This post is going to focus on the government’s role and also present some shocking facts. As you might have noticed, my posts on education has been centered around the secondary school level.
I would be doing a guest post about tertiary education in Nigeria after this and I welcome as many inputs from different people as possible. Together let’s get the word out. The post on tertiary education would be a comparison of what obtains here and outside the country so that we can accurately measure where we are against where we ought to be. As well as suggest what should be done to improve that sector of education.
Now to the business of the day.
In my last post, I said I was going to write about an incidence that reduced the number of students I taught from 80 students to less than 20.
On resuming this third term, to teach my students, about 3 weeks after resumption, I enter the class and one of my students announces that she no longer takes Economics. You could tell my shock so I asked what that meant and then the other students explained that the curriculum had
You could not imagine the extent of my shock. This is third term and even if a new curriculum would be changed or implemented should it not be at the beginning of a new session? This leads to my discourse of the clueless decision makers at the helm of the affairs in Nigeria concerning this crucial sector.
So basically this new curriculum introduces subjects such as ICT, Entrepreneurship, Fish farming, forestry, soil science, etc (to replace subjects such as Agricultural Science, Economics, Biology and Geography).
I do not really have a problem with this new curriculum, the issue I have is with the way it has been poorly implemented and the way it has inadvertently made the students lazy, specialised and clueless at such a tender age.
Here is what I mean by the above. The new curriculum states that the science students should not offer Economics, Geography but should compulsorily be taught Civic Education. The Commercial Students are to offer Entrepreneurship and not do Agric but any of the new variants. Biology is no longer compulsory for them also. Furthermore, the Arts students should not offer Agric, Biology, Economics is optional and so on.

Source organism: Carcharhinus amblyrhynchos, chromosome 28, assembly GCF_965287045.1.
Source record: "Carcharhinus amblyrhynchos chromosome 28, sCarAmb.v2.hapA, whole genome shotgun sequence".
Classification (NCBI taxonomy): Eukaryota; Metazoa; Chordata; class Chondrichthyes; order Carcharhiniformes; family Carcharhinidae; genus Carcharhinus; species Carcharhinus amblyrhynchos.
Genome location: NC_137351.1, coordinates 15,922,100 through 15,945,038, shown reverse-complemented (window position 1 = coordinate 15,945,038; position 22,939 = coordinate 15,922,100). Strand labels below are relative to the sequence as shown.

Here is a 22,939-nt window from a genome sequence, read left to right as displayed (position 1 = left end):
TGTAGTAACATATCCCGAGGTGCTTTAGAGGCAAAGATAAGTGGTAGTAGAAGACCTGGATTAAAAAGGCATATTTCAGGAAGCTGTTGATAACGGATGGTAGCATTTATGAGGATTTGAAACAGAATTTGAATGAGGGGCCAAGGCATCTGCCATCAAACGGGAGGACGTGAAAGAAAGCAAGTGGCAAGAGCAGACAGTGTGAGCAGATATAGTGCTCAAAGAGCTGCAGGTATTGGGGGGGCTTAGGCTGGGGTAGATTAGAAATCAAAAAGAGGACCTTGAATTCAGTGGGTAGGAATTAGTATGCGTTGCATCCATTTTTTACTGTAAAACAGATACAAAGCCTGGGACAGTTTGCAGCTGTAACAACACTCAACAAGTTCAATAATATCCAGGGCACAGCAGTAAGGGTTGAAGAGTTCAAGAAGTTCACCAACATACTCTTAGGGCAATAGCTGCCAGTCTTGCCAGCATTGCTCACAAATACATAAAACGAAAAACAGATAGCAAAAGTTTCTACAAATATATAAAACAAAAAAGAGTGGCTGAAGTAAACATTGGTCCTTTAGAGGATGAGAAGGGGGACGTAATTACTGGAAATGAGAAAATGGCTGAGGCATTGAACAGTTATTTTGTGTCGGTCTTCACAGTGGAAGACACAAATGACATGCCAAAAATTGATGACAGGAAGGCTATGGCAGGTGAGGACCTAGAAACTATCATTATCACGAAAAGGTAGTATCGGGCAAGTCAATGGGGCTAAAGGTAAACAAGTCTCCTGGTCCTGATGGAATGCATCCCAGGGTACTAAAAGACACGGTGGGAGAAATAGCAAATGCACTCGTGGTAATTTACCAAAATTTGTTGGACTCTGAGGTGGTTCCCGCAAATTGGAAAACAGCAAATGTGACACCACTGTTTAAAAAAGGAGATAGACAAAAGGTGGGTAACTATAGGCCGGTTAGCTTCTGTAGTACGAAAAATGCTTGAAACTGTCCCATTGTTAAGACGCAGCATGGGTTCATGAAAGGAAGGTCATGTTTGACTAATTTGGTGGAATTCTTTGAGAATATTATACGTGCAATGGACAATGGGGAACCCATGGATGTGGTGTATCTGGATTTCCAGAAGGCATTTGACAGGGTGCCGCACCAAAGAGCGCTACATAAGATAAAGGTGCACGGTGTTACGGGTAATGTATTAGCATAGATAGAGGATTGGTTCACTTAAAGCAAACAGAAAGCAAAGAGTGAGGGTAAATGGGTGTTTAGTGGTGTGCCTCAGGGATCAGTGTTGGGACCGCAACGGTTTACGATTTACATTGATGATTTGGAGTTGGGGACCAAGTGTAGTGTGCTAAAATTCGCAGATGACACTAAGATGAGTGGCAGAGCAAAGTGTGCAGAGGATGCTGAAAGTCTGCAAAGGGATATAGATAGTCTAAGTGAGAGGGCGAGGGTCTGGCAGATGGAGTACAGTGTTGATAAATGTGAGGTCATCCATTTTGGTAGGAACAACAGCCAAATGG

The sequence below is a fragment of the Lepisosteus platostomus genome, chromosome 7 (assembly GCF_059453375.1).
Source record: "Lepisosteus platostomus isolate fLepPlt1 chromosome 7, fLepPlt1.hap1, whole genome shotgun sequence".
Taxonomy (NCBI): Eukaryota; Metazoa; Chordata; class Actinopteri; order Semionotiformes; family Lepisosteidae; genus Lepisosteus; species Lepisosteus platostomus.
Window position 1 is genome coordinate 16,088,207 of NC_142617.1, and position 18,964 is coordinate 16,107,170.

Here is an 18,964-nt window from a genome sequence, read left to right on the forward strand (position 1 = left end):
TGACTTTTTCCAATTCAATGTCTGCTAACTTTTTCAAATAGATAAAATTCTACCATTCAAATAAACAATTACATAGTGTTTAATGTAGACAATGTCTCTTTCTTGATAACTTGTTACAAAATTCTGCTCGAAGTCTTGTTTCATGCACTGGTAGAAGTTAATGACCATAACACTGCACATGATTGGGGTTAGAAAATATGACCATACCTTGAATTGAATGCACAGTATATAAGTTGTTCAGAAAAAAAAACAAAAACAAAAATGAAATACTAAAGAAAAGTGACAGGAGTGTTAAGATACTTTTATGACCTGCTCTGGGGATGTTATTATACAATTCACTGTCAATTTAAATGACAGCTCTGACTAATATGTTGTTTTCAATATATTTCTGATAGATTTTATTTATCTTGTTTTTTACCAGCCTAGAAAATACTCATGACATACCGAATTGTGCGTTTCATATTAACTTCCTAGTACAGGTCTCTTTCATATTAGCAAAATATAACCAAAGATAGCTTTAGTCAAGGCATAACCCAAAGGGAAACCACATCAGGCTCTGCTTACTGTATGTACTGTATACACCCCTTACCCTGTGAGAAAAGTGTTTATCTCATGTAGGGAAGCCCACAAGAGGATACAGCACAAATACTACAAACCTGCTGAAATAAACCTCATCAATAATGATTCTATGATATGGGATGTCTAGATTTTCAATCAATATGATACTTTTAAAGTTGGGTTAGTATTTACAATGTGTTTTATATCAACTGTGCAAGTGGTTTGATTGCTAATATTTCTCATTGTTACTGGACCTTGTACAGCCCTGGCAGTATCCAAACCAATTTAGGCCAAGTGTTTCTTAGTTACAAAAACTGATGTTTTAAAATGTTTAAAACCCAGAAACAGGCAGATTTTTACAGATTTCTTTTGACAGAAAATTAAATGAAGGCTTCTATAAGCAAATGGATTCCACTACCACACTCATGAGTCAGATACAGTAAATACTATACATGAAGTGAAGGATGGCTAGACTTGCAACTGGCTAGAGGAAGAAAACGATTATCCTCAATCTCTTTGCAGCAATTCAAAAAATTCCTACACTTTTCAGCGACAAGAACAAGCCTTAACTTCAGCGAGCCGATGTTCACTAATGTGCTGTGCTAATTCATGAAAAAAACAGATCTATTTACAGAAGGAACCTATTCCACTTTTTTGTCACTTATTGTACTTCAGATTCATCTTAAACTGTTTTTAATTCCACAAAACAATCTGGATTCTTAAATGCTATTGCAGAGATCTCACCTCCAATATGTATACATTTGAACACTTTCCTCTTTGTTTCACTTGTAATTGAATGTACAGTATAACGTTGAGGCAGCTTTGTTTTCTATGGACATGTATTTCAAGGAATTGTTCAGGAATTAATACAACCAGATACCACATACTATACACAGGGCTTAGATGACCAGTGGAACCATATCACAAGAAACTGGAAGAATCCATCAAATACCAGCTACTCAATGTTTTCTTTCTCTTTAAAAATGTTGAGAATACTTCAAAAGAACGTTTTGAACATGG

It is such a messed up situation because to start with these public schools do not have the facilities to teach the subjects that were in place with the old curriculum not to speak of these new sophisticated additions.
Secondly, is it not wrong to streamline students knowledge at such a young age, shouldn’t that be done at university? I know of many people that were science students that later crossed to study become Economists, what option do these next generation have if they have to be locked into a choice so early?
Thirdly, these decision makers have not even considered regular training of teachers as a priority, yet they introduce policies that their current manpower would be unable to implement.
So my point is this: can our government really look critically into Education and find more realistic ways to implement its grand policies? Also can all those at the ministry of Education both federal and state levels pay closer attention to their jobs and do it out of reverence for God?
I say this because of the alarming facts I am about to present. The state of Education in Nigeria is going downhill too fast and we need to brake and do a complete u-turn.
Here are some facts:
1. In the 2012 May/June WASSCE only about 40% of the students had the minimum 5 credits including Mathematics and English.
2. The country for the last two years has failed to produce any top ranking WAEC candidate. Ghana had the best three in West Africa for year 2012.